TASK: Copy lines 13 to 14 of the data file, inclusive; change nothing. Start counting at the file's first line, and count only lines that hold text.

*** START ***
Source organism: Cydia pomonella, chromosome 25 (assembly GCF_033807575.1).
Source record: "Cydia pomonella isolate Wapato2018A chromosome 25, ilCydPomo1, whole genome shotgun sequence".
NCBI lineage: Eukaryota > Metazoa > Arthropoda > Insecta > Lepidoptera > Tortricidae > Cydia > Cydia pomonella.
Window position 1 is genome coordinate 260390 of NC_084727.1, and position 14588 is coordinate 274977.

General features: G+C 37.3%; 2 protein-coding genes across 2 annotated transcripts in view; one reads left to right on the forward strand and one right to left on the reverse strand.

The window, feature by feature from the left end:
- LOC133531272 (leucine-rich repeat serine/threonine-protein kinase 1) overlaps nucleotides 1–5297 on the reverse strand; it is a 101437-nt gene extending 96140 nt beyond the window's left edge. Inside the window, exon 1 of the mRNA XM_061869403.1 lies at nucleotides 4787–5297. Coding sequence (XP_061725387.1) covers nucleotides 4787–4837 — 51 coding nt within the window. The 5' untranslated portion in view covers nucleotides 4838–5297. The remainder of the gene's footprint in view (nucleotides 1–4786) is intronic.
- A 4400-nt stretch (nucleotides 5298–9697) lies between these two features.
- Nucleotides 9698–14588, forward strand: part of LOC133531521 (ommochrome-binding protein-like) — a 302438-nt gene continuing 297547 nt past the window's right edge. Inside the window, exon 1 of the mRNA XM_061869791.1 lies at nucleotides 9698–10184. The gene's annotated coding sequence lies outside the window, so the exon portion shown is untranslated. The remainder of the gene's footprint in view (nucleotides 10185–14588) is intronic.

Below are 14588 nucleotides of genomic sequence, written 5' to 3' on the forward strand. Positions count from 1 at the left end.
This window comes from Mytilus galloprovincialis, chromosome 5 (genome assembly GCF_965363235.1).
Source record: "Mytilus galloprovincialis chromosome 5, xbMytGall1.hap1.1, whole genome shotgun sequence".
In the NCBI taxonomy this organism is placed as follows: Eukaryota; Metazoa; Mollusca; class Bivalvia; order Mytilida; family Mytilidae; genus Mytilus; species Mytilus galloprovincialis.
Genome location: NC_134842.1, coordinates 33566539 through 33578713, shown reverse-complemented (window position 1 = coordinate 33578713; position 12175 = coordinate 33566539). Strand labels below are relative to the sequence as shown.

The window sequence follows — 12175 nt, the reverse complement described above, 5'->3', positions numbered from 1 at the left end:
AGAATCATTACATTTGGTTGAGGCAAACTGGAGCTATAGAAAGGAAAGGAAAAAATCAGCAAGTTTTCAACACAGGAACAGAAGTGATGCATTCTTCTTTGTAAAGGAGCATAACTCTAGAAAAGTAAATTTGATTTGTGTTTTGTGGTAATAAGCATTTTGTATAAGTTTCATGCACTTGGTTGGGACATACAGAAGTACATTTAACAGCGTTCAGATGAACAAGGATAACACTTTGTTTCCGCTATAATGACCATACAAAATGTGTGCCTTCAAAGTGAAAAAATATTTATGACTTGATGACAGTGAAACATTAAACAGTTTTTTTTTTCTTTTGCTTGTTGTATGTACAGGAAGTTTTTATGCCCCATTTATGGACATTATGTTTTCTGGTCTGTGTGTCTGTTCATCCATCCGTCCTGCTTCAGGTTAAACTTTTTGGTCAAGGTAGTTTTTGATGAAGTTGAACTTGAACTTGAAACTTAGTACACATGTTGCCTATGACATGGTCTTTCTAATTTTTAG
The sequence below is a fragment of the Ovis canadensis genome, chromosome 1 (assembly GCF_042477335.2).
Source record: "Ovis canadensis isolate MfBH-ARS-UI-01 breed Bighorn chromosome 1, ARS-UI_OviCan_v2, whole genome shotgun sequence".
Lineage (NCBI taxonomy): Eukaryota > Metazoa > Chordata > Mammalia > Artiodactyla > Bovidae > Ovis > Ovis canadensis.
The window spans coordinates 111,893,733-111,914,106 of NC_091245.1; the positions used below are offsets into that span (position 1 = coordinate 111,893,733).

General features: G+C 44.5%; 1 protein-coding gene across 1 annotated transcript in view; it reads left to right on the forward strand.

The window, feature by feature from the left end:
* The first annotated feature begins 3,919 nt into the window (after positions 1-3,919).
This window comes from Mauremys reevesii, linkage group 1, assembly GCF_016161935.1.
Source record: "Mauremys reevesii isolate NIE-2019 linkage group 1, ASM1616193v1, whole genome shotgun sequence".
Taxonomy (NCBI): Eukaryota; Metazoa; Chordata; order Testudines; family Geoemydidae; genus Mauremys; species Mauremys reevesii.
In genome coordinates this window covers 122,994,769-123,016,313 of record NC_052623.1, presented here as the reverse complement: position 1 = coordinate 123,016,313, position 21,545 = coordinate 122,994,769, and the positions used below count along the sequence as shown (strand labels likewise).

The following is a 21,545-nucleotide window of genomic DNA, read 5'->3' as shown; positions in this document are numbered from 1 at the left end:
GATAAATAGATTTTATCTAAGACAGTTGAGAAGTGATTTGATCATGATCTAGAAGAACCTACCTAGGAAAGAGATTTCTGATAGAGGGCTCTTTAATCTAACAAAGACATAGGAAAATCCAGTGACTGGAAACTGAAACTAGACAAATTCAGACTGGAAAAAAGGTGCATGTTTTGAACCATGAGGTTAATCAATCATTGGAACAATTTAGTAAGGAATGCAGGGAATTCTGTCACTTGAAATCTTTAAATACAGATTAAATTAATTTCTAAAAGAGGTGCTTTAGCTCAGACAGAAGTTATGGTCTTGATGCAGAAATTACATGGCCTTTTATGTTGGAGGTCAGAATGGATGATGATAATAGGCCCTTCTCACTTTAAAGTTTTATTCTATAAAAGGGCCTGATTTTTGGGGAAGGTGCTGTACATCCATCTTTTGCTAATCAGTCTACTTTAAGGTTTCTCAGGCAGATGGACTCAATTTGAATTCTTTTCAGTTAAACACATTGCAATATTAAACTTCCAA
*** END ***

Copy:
In the NCBI taxonomy this organism is placed as follows: Eukaryota; Metazoa; Mollusca; class Bivalvia; order Mytilida; family Mytilidae; genus Mytilus; species Mytilus galloprovincialis.
Genome location: NC_134842.1, coordinates 33566539 through 33578713, shown reverse-complemented (window position 1 = coordinate 33578713; position 12175 = coordinate 33566539). Strand labels below are relative to the sequence as shown.